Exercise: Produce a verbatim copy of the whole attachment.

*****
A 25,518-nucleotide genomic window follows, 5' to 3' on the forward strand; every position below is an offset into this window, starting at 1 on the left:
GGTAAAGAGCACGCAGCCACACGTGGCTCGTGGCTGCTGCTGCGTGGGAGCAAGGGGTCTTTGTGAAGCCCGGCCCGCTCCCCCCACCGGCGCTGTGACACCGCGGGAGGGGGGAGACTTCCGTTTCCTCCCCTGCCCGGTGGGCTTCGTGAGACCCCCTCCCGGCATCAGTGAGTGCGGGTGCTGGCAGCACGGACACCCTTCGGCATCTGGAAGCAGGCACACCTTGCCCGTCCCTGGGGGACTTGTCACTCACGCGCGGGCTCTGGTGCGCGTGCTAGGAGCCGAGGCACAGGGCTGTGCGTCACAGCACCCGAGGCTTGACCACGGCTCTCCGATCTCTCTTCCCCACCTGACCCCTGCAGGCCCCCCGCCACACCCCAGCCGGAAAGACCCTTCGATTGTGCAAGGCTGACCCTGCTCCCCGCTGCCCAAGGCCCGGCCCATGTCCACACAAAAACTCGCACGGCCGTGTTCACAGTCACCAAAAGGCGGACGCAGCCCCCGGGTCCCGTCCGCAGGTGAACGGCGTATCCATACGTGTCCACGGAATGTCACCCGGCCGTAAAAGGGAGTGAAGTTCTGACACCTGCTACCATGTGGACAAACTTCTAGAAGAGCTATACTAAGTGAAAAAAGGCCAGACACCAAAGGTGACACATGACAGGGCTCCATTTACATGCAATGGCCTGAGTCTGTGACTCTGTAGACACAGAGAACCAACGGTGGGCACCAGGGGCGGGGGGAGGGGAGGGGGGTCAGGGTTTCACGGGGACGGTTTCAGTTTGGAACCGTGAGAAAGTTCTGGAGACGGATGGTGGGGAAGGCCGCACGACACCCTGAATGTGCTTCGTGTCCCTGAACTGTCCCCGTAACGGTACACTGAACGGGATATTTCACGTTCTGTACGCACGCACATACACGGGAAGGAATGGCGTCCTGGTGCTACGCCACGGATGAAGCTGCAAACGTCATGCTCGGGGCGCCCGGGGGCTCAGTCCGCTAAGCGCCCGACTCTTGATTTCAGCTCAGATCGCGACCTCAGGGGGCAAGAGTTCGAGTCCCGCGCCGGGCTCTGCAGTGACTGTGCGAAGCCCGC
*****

A 25,518-nucleotide genomic window follows, 5' to 3' on the forward strand; every position below is an offset into this window, starting at 1 on the left:
GGTAAAGAGCACGCAGCCACACGTGGCTCGTGGCTGCTGCTGCGTGGGAGCAAGGGGTCTTTGTGAAGCCCGGCCCGCTCCCCCCACCGGCGCTGTGACACCGCGGGAGGGGGGAGACTTCCGTTTCCTCCCCTGCCCGGTGGGCTTCGTGAGACCCCCTCCCGGCATCAGTGAGTGCGGGTGCTGGCAGCACGGACACCCTTCGGCATCTGGAAGCAGGCACACCTTGCCCGTCCCTGGGGGACTTGTCACTCACGCGCGGGCTCTGGTGCGCGTGCTAGGAGCCGAGGCACAGGGCTGTGCGTCACAGCACCCGAGGCTTGACCACGGCTCTCCGATCTCTCTTCCCCACCTGACCCCTGCAGGCCCCCCGCCACACCCCAGCCGGAAAGACCCTTCGATTGTGCAAGGCTGACCCTGCTCCCCGCTGCCCAAGGCCCGGCCCATGTCCACACAAAAACTCGCACGGCCGTGTTCACAGTCACCAAAAGGCGGACGCAGCCCCCGGGTCCCGTCCGCAGGTGAACGGCGTATCCATACGTGTCCACGGAATGTCACCCGGCCGTAAAAGGGAGTGAAGTTCTGACACCTGCTACCATGTGGACAAACTTCTAGAAGAGCTATACTAAGTGAAAAAAGGCCAGACACCAAAGGTGACACATGACAGGGCTCCATTTACATGCAATGGCCTGAGTCTGTGACTCTGTAGACACAGAGAACCAACGGTGGGCACCAGGGGCGGGGGGAGGGGAGGGGGGTCAGGGTTTCACGGGGACGGTTTCAGTTTGGAACCGTGAGAAAGTTCTGGAGACGGATGGTGGGGAAGGCCGCACGACACCCTGAATGTGCTTCGTGTCCCTGAACTGTCCCCGTAACGGTACACTGAACGGGATATTTCACGTTCTGTACGCACGCACATACACGGGAAGGAATGGCGTCCTGGTGCTACGCCACGGATGAAGCTGCAAACGTCATGCTCGGGGCGCCCGGGGGCTCAGTCCGCTAAGCGCCCGACTCTTGATTTCAGCTCAGATCGCGACCTCAGGGGGCAAGAGTTCGAGTCCCGCGCCGGGCTCTGCAGTGACTGTGCGAAGCCCGC